Diastasis Recti is the separation of the two rectus abdominis muscles, or ‘six pack’ of more than 2.5cm. It may often be referred to as ‘The Gap’ and occurs when these abdominal muscles separate and do not close after pregnancy.
HOW DOES DIASTASIS OCCUR?
Firstly, the stretching of the abdominal muscles during pregnancy is quite normal and perfectly natural! You have a baby growing in there. It usually occurs during the second or third trimester.
The two abdominal muscles run from the breastbone to the pubic bone. At the midline of these muscles, there is connective tissue, called the line alba (which was were you had/have a brown line during pregnancy). Due to the growing foetus, uterus and hormonal softening, this connective tissue stretches and weakens during pregnancy.
WHAT INCREASES THE RISK OF DIASTASIS?
Research has shown that between 35 – 62% of women have diastasis recti postpartum.
The gap usually closes naturally 6-8 weeks after having your baby. However sometimes it doesn’t and it may be because of the following factors:
- Pregnancies with twins, triplets or more
- Females are overweight pre or during pregnancy
- Delivering a large babies
- Having Uterine Fluid during pregnancy (or Polyhydramnios which is the condition of having high amniotic fluid levels)
- Previous laxity or muscular imbalances caused by overtraining the rectus abdominal muscles versus the internal ‘Core’ or Transversus abdominal muscles.
- Pregnancies that are close together
- Older Maternal Age
- Anterior Tilt of the Pelvis (Lordotic Posture)
WHAT ARE THE SIDE EFFECTS OF DIASTASIS?
- Lower back pain
- Pelvic Region Pain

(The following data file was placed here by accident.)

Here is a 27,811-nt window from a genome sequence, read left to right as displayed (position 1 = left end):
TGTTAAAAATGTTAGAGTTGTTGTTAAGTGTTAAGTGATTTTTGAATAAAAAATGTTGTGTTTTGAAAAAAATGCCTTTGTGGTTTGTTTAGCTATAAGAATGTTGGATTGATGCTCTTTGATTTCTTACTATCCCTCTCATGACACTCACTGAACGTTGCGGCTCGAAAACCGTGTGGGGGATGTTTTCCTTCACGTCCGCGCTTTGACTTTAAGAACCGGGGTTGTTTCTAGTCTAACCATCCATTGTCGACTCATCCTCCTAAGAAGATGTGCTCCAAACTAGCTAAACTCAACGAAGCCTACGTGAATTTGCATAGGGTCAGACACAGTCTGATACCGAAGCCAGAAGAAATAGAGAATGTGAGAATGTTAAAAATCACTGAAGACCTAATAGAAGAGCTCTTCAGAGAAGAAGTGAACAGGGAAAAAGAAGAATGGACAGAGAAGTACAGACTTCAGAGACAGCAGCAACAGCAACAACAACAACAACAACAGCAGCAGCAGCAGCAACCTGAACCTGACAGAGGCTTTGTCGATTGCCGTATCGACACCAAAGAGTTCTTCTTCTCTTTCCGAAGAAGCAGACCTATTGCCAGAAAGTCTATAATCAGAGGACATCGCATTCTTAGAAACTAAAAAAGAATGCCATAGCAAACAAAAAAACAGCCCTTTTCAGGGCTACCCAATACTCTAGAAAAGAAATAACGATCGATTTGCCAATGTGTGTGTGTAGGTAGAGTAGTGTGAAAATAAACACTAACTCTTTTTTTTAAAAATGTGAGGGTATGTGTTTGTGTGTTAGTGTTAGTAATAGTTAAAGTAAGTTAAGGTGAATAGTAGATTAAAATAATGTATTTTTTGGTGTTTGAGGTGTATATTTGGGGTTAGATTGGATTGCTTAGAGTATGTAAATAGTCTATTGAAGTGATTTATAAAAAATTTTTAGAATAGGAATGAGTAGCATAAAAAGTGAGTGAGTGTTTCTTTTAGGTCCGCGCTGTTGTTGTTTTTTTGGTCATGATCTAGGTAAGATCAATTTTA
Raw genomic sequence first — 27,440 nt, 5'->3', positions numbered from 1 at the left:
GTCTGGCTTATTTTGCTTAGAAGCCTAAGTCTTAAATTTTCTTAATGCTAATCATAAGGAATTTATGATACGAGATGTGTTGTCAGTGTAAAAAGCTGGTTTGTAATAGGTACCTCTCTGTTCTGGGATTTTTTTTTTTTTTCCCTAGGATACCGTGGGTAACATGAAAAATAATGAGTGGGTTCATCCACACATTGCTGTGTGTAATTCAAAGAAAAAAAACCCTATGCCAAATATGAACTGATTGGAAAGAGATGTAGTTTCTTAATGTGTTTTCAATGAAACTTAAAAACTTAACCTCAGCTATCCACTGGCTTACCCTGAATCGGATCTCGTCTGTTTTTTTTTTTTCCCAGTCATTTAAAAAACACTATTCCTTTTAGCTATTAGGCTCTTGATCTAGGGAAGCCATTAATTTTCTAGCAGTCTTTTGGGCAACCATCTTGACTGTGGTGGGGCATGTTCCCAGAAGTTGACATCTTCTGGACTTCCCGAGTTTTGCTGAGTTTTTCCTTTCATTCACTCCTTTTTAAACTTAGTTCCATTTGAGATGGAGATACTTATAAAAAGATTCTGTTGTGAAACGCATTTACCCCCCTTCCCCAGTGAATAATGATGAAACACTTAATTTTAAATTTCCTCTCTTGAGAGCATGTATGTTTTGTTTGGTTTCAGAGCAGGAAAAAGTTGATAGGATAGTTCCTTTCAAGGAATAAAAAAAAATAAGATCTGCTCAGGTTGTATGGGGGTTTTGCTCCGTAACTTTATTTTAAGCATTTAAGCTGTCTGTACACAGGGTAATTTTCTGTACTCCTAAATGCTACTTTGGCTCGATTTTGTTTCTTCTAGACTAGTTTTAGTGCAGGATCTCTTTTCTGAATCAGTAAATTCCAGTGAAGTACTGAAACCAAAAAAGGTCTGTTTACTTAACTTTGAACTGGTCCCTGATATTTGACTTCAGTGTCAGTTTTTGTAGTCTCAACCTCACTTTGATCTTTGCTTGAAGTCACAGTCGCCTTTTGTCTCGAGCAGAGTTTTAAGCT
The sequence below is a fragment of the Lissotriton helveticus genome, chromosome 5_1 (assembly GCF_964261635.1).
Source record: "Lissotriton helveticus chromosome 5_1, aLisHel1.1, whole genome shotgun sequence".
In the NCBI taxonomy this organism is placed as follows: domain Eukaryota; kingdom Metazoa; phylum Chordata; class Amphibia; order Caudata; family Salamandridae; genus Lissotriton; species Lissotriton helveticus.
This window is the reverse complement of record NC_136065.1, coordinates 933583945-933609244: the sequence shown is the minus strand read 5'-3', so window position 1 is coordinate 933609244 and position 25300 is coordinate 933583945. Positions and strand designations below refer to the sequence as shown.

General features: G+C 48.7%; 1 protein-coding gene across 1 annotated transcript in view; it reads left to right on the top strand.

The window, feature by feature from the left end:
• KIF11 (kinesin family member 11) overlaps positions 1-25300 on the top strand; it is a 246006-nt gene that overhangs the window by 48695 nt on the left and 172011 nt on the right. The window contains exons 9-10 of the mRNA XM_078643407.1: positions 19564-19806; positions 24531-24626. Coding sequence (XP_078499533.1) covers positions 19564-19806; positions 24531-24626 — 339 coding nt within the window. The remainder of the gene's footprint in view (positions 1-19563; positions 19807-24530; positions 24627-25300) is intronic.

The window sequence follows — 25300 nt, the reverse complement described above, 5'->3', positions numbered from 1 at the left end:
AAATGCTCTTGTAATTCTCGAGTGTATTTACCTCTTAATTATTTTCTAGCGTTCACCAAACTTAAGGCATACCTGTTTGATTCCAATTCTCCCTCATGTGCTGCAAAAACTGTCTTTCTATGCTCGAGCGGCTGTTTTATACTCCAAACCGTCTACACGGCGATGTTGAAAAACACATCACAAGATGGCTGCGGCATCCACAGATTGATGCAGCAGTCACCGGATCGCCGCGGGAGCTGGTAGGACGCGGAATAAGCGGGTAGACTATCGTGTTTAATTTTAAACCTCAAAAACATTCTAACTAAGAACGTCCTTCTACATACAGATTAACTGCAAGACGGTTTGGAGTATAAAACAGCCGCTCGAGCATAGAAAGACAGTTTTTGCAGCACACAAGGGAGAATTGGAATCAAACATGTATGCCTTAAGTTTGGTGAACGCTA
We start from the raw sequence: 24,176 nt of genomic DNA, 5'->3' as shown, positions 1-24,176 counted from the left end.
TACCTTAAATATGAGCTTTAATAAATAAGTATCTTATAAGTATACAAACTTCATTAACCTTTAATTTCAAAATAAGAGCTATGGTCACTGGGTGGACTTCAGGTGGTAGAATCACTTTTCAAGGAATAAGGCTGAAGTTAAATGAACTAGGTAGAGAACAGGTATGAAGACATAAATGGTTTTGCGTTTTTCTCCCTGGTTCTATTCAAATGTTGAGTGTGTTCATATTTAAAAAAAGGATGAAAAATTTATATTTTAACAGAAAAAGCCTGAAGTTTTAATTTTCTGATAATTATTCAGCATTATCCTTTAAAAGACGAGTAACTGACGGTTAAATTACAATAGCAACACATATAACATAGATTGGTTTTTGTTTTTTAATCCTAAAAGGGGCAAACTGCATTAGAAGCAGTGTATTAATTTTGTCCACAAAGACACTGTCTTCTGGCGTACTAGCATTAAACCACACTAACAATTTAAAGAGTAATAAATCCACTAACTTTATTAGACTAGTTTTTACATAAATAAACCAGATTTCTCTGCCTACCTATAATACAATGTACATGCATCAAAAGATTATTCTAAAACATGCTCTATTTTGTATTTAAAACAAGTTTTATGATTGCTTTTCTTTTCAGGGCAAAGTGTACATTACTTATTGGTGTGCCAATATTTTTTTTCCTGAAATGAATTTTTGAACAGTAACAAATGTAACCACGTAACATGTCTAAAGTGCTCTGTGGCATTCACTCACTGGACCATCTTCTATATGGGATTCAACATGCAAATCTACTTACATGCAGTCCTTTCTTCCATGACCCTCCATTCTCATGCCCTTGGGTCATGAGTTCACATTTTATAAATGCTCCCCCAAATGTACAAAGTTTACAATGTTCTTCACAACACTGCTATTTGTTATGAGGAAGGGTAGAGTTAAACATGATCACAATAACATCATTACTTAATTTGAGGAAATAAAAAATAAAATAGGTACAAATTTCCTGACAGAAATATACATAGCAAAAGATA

- Upper back pain
- Pelvic floor weakness and incontinence
- Intestinal and digestive issues
- Inability of the abdominal muscles to stabilise the pelvis against any force or resistance
- Compromises the posture and ability to breathe effectively
- Correct movement and recruitment of the abdominal muscles
- Compromises vaginal delivery
- “A mummy tummy” which is a bulging of a females’ abdomen which diet and exercise doesn’t fix.
HOW DO I PREVENT DIASTASIS DURING PREGNANCY OR HELP HEAL IT POST PARTUM?
Prevention is always better than attempting to cure and if you’ve just read the list above, here is what you can do to help prevent being at risk:
1. Exercise. Ninety percent of non‐exercising pregnant women showed Diastasis Recti while only 12.5% of exercising women had the condition in research conducted in 2002*. Abdominal exercises that target activation of your Transverse Abdominal Muscles (deep muscles, like a corset that wraps around your trunk) can help prevent diastasis. Ideally you want to do these during your pregnancy but after the baby will also help close or minimise the gap.
2. Avoid piling on the pounds during pregnancy by eating for two or being inactive.
3. Improving your posture and correcting it, correctly! This is particularly important when lifting other children, other objects or when exercising, particularly strength training.
4. Avoiding certain abdominal and pilates exercises that will make the Diastasis worse. These are sit-ups, pilates 100’s, planks, oblique cross-overs or bicycles and strong rotations or side flexion exercises.
HOW TO CHECK YOURSELF FOR DIASTASIS RECTI
This is one of the best, most helpful and accurate videos I found for checking for Diastasis by LaraCatone. There are many out there and some rather poor and misleading!
*Chiarello et al (2005): The effects of an Exercise Programme on Diastasis Recti Abdominis in Pregnant Women.